The question is: “What do we do with that?”. Part of my frustration with this president is that he’s poorly spoken and his refusal to correct himself has led to this absurdity where he’ll have basically taken every possible stance on any given issue. At heart, I think he’s a populist, he governs the way he thinks his base expects… He just sometimes doesn’t know what that is, and sometimes gets it wrong. If he sees that an admission where that he got the point wrong, desperately…. stupidly wrong, and a pivot to the correct position actually works out, it could push him to doing more of the same in the future. And for that reason, even though I think that the admission is more of a “I hear you, I was wrong, I now think….” than I think he actually held the view as he was saying it, I’m inclined to let him get away with it, because I’d like to see more of it.

    Or maybe that’s wishful thinking.

    • Are we discussing the same Trump? I have given up on him changing the way he works, as he has been successful enough all his life to not see the why of changing.

  14. I voted for “He changed his mind” but, having had a few moments to think about it, it dawned on me that Trump had to say what he said in Helsinki. He had to declare that Putin did not have an impact on the 2016 election. Otherwise, if he declares that Russia/Putin hacked and affected/effected the outcome of the 2016 presidential election, then he is playing into his opposition’s hands: He is conceding that his victory is tainted by the stain of meddling and his possible collusion thereby stealing the election from Hillary Clinton. Is that a diplomatic or political zugzwang?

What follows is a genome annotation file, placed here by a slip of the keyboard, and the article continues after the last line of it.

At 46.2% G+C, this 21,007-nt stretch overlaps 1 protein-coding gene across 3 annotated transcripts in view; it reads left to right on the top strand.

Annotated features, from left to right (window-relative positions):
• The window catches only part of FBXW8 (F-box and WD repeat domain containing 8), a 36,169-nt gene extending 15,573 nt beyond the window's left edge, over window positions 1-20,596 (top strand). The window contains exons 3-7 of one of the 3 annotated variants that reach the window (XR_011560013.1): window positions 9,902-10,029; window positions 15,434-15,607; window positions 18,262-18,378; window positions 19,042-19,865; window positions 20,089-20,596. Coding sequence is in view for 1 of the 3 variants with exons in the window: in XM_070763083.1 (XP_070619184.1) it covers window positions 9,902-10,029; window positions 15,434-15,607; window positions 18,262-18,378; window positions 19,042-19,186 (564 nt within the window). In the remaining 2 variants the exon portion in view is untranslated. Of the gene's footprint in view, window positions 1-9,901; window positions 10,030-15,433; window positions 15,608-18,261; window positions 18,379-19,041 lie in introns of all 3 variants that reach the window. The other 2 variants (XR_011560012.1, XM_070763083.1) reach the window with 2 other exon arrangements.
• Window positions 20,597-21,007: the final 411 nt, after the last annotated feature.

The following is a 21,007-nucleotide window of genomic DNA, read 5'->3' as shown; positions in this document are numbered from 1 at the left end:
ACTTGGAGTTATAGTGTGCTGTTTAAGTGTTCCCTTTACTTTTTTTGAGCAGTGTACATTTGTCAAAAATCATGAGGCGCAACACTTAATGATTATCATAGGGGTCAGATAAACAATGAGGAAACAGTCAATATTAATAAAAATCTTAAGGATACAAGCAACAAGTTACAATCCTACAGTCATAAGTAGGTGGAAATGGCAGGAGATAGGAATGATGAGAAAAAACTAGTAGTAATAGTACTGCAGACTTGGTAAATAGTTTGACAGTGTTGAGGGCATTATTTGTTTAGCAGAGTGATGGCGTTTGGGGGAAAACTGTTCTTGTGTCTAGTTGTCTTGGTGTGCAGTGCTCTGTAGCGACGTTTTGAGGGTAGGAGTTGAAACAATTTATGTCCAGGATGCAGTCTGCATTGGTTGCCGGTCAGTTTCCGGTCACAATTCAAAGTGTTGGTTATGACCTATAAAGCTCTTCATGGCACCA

jvb

  15. The latest dumb dumb thing making the rounds:

    That Article 2, Section 4 says that the Vice President, and all other civil officers (somehow including the speaker of the house) will be removed along with the President if the president is impeached.

    Desperation.

    • I’m starting a stop watch to see something.

    • Glenn Logan

      Is that the Article 2 Section 4 of the U.S. Constitution, or Article 2 Section 4 of the Democrat National Committee constitution?

      I’m sure it must be the latter.

    • dragin_dragon

      At the least dumb.

      Section 4

      The President, Vice President and all civil Officers of the United States, shall be removed from Office on Impeachment for, and Conviction of, Treason, Bribery, or other high Crimes and Misdemeanors.

      Following their logic, Chuck Schumer and Nancy Pelosi are also out, Along with the rest of Congress, the Cabinet and…dare I say it…the entire bureaucracy (read ‘Shadow Government’)

      • I mean, bribery takes out MOST politicians at the national level… both legal and illegal.

      • luckyesteeyoreman

        dragin_dragon: “Following their logic, Chuck Schumer and Nancy Pelosi are also out, Along with the rest of Congress, the Cabinet and…dare I say it…the entire bureaucracy (read ‘Shadow Government’)”

        That’s how I read it, too. So…could they…might they…be saying how THEY would “drain the swamp?” (Of course, we know that the swamp would fill up all over again right away, and, we know what species – predators, all – would dominate the political, social, and literal food chain in the re-filled swamp, like the dinosaurs did, for the ensuing 100 million years.)

  16. I voted for “It’s impossible to be sure” because, after long years of opportunity to think about (or, not think about) whatever it was I was thinking – or, not thinking, or, thinking I was thinking or not thinking – it’s impossible for me to be sure about every thing I have ever really done. Getting married has been helpful to me, but it’s impossible for me to be sure the benefit has been mutual, and I am sure she could have done far better than to stick with me.

  17. Mark Putnam

    I can’t remove my previous vote, would choose “impossible to be sure”.

    What if he is providing answers to the questions which he thinks he should be asked?